Albanian politicians still don’t have a great record of accepting election defeat gracefully, and it remains uncertain whether the current entente between the two main parties will continue post election in the country’s extremely adversarial political arena. However, observers consider that the pre-election standoff and subsequent deal between the two main parties could actually lead to a better than usual outcome.
“This time things could be different, because the DP's threatened boycott of parliament resulted in getting its nominees into a caretaker government ahead of polling day and in boosting bipartisan monitoring of the elections,” says Gabriel Partos, Europe analyst at the Economist Intelligence Unit.
Natalia Otel Belan, deputy regional director for Europe, Eurasia and South Asia at the Center for International Private Enterprise (CIPE), also anticipates a more amicable reception of the result than after some previous elections, following the internationally-brokered deal. “The fact that the boycott ended in a negotiation by both main parties is an indication that their common objective is that Albania starts its EU negotiations later this year,” she says.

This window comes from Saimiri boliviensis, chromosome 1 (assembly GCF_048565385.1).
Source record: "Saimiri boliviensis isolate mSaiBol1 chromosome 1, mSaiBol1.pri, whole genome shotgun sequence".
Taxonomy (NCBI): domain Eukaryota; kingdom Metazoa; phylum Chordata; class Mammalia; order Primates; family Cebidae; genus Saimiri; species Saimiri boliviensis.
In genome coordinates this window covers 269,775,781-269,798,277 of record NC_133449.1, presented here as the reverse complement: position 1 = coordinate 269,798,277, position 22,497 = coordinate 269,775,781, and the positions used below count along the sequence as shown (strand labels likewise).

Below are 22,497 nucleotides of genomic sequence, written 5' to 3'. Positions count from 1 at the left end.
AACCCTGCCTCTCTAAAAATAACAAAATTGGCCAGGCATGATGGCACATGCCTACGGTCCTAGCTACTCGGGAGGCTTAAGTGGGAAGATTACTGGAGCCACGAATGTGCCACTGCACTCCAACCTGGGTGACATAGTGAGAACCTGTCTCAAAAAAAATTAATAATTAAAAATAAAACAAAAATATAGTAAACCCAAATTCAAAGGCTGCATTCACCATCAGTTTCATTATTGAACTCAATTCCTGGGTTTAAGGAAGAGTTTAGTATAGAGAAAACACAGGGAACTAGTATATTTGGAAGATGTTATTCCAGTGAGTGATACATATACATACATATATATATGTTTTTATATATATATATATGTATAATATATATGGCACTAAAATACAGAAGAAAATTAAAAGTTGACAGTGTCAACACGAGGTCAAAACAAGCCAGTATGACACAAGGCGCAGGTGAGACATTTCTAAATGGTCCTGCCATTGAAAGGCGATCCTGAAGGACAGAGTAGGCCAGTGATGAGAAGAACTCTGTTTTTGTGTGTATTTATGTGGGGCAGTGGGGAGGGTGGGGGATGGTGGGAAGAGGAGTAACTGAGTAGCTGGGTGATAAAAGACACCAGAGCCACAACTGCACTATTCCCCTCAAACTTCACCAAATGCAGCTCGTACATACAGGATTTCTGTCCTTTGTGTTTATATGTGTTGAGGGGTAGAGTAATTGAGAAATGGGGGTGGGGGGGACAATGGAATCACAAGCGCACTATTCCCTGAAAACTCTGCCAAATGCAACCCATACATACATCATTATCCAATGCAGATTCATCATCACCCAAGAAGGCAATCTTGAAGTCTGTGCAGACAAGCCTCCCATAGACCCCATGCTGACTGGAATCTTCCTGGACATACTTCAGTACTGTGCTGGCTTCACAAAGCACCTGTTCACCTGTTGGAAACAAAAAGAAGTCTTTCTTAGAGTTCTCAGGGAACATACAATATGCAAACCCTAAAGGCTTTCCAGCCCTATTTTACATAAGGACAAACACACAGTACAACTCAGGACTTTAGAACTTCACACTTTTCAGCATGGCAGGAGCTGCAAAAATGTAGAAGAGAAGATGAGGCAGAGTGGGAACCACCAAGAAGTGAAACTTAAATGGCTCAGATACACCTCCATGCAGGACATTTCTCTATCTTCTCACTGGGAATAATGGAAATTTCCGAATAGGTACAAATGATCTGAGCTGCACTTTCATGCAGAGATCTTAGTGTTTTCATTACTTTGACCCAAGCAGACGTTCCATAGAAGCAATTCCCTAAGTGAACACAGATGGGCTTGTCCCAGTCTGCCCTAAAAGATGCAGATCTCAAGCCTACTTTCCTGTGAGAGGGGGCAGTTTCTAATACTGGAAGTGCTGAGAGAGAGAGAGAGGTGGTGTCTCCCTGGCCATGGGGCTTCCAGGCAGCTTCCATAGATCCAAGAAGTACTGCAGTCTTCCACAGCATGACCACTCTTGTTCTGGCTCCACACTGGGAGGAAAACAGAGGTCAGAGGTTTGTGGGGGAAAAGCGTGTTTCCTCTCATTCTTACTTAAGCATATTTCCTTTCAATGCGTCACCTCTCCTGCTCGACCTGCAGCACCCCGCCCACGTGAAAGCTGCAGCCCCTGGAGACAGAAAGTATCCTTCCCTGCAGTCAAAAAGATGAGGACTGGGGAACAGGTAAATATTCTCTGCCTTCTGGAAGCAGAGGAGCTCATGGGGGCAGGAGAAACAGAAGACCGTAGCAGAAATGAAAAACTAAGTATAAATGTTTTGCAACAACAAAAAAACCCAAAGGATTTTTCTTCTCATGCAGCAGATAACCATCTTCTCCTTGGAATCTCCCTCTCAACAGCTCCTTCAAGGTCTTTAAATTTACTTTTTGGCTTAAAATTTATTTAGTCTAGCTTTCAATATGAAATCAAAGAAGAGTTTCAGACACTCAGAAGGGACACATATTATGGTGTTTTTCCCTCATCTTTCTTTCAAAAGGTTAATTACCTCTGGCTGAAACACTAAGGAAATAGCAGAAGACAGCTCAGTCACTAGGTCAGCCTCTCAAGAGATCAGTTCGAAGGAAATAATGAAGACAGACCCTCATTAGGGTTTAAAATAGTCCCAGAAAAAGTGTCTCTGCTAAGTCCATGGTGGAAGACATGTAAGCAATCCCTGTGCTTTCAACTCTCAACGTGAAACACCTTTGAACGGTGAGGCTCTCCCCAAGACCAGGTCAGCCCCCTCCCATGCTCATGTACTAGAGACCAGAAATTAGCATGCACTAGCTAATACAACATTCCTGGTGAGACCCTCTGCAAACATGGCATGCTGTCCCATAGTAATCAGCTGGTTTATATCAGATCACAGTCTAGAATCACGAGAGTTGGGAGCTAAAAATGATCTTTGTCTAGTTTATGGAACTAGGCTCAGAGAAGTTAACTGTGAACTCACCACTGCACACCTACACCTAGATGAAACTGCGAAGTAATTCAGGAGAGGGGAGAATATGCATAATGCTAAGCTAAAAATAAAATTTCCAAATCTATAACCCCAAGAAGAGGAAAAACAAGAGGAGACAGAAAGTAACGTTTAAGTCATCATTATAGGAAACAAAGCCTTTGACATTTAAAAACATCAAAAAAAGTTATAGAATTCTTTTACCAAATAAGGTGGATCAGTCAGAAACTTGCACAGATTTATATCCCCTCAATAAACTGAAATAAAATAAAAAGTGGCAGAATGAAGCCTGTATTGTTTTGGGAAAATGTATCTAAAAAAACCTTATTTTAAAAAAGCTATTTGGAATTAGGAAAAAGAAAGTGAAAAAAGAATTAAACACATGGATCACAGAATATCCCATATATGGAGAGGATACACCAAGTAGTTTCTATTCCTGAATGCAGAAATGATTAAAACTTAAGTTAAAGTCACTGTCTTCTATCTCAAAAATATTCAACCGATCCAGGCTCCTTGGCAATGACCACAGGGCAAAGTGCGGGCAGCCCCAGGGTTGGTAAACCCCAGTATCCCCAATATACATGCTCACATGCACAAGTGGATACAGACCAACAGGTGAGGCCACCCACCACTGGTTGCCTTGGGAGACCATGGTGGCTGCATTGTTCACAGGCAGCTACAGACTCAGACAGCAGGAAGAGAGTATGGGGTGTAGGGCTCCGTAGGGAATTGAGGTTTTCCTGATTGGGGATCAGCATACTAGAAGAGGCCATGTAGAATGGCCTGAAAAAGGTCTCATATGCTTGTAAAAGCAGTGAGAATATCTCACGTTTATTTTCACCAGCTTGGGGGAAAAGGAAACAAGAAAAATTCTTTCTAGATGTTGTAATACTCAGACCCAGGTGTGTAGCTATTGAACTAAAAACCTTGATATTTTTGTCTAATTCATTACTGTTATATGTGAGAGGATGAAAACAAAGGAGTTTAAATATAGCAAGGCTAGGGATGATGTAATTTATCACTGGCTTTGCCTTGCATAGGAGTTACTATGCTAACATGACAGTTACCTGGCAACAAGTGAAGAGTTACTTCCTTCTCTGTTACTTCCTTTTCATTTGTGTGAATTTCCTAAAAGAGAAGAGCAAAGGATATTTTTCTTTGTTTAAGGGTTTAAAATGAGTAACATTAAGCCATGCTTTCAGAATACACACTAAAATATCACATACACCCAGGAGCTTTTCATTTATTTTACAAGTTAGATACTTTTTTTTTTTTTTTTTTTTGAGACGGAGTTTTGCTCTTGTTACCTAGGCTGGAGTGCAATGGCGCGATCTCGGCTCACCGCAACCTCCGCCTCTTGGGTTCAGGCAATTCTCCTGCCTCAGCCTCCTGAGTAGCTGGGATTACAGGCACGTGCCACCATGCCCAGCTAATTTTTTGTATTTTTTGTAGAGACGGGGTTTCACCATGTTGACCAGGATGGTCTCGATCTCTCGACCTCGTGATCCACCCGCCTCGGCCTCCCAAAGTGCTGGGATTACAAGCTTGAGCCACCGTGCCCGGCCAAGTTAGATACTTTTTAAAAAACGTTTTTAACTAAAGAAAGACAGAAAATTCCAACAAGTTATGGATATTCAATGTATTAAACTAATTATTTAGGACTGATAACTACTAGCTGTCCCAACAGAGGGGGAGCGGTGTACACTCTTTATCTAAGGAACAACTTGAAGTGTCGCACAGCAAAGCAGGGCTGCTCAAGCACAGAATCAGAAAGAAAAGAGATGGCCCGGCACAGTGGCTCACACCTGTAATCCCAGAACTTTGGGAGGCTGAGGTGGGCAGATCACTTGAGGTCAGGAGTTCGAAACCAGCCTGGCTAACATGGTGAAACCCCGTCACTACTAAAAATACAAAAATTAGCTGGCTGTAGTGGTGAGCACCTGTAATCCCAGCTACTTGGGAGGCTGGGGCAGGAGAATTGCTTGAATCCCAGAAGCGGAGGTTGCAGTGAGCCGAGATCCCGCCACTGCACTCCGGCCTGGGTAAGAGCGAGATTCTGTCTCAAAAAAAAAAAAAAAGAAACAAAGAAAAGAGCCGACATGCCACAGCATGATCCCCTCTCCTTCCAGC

Belan is optimistic that “the old style of politics is behind [Albania]”, although she stresses that “continued pressure from the EU and the US is crucial because politicians, especially in this region, are not known for being particularly accountable to their promises. After the elections both citizens and Albania’s external partners need to stay engaged.”
Focus on the issues
The primary issue by a long way heading into this election is the opening of Albania’s first EU negotiation chapters. The priority for most Albanians, according to Belan, “is not necessarily just membership of the EU club, but what the process brings with it. Citizens hope Albania will become a stronger democracy with strong democratic institutions and a government that delivers to its citizens, but also an improved economy where citizens can find jobs, businesses can prosper and create jobs.”